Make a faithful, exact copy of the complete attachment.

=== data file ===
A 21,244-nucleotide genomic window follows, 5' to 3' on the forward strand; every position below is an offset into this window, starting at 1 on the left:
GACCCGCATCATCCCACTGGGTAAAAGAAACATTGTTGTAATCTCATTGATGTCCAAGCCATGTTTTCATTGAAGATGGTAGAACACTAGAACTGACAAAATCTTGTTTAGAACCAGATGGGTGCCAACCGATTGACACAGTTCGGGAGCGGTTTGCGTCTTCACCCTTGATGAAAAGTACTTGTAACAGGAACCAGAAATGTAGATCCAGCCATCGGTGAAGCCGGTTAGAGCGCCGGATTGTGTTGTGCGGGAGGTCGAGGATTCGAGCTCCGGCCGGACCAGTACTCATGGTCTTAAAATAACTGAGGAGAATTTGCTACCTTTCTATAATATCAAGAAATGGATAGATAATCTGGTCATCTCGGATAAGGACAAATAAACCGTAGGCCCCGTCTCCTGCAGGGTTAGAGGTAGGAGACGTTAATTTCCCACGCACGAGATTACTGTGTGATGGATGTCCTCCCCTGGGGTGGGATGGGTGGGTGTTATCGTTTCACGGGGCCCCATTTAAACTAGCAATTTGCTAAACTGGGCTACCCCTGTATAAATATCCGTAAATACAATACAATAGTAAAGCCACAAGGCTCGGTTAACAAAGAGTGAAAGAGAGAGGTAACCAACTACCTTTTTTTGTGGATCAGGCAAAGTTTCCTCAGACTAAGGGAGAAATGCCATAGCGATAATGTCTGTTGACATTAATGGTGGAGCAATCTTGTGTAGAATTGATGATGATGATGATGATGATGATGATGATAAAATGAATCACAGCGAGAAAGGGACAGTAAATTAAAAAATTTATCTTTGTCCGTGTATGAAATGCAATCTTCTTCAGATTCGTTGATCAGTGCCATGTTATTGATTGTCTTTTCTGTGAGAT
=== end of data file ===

A 21,244-nucleotide genomic window follows, 5' to 3' on the forward strand; every position below is an offset into this window, starting at 1 on the left:
GACCCGCATCATCCCACTGGGTAAAAGAAACATTGTTGTAATCTCATTGATGTCCAAGCCATGTTTTCATTGAAGATGGTAGAACACTAGAACTGACAAAATCTTGTTTAGAACCAGATGGGTGCCAACCGATTGACACAGTTCGGGAGCGGTTTGCGTCTTCACCCTTGATGAAAAGTACTTGTAACAGGAACCAGAAATGTAGATCCAGCCATCGGTGAAGCCGGTTAGAGCGCCGGATTGTGTTGTGCGGGAGGTCGAGGATTCGAGCTCCGGCCGGACCAGTACTCATGGTCTTAAAATAACTGAGGAGAATTTGCTACCTTTCTATAATATCAAGAAATGGATAGATAATCTGGTCATCTCGGATAAGGACAAATAAACCGTAGGCCCCGTCTCCTGCAGGGTTAGAGGTAGGAGACGTTAATTTCCCACGCACGAGATTACTGTGTGATGGATGTCCTCCCCTGGGGTGGGATGGGTGGGTGTTATCGTTTCACGGGGCCCCATTTAAACTAGCAATTTGCTAAACTGGGCTACCCCTGTATAAATATCCGTAAATACAATACAATAGTAAAGCCACAAGGCTCGGTTAACAAAGAGTGAAAGAGAGAGGTAACCAACTACCTTTTTTTGTGGATCAGGCAAAGTTTCCTCAGACTAAGGGAGAAATGCCATAGCGATAATGTCTGTTGACATTAATGGTGGAGCAATCTTGTGTAGAATTGATGATGATGATGATGATGATGATGATGATAAAATGAATCACAGCGAGAAAGGGACAGTAAATTAAAAAATTTATCTTTGTCCGTGTATGAAATGCAATCTTCTTCAGATTCGTTGATCAGTGCCATGTTATTGATTGTCTTTTCTGTGAGAT